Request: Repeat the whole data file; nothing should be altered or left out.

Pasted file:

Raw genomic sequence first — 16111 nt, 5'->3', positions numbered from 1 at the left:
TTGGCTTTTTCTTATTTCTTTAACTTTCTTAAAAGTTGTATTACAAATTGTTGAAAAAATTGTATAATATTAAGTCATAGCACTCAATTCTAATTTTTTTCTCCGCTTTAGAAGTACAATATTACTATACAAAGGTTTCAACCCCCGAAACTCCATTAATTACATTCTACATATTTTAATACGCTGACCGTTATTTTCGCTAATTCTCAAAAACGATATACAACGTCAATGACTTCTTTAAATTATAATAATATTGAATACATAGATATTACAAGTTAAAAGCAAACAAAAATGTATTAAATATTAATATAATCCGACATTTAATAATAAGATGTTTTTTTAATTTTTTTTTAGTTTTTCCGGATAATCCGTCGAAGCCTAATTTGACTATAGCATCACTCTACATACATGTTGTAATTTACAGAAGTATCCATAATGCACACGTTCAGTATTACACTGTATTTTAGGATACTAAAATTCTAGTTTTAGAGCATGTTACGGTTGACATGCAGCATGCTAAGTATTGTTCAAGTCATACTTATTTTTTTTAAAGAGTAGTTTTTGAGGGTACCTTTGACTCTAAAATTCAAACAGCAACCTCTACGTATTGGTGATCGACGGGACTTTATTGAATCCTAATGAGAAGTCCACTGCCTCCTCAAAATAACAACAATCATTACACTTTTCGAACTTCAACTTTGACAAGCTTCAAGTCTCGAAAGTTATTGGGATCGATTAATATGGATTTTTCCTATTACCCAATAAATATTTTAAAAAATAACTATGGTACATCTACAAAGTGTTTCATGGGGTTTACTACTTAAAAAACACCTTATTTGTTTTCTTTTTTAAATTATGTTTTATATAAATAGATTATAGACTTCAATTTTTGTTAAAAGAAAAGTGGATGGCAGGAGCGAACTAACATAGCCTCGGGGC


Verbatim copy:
Raw genomic sequence first — 16111 nt, 5'->3', positions numbered from 1 at the left:
TTGGCTTTTTCTTATTTCTTTAACTTTCTTAAAAGTTGTATTACAAATTGTTGAAAAAATTGTATAATATTAAGTCATAGCACTCAATTCTAATTTTTTTCTCCGCTTTAGAAGTACAATATTACTATACAAAGGTTTCAACCCCCGAAACTCCATTAATTACATTCTACATATTTTAATACGCTGACCGTTATTTTCGCTAATTCTCAAAAACGATATACAACGTCAATGACTTCTTTAAATTATAATAATATTGAATACATAGATATTACAAGTTAAAAGCAAACAAAAATGTATTAAATATTAATATAATCCGACATTTAATAATAAGATGTTTTTTTAATTTTTTTTTAGTTTTTCCGGATAATCCGTCGAAGCCTAATTTGACTATAGCATCACTCTACATACATGTTGTAATTTACAGAAGTATCCATAATGCACACGTTCAGTATTACACTGTATTTTAGGATACTAAAATTCTAGTTTTAGAGCATGTTACGGTTGACATGCAGCATGCTAAGTATTGTTCAAGTCATACTTATTTTTTTTAAAGAGTAGTTTTTGAGGGTACCTTTGACTCTAAAATTCAAACAGCAACCTCTACGTATTGGTGATCGACGGGACTTTATTGAATCCTAATGAGAAGTCCACTGCCTCCTCAAAATAACAACAATCATTACACTTTTCGAACTTCAACTTTGACAAGCTTCAAGTCTCGAAAGTTATTGGGATCGATTAATATGGATTTTTCCTATTACCCAATAAATATTTTAAAAAATAACTATGGTACATCTACAAAGTGTTTCATGGGGTTTACTACTTAAAAAACACCTTATTTGTTTTCTTTTTTAAATTATGTTTTATATAAATAGATTATAGACTTCAATTTTTGTTAAAAGAAAAGTGGATGGCAGGAGCGAACTAACATAGCCTCGGGGC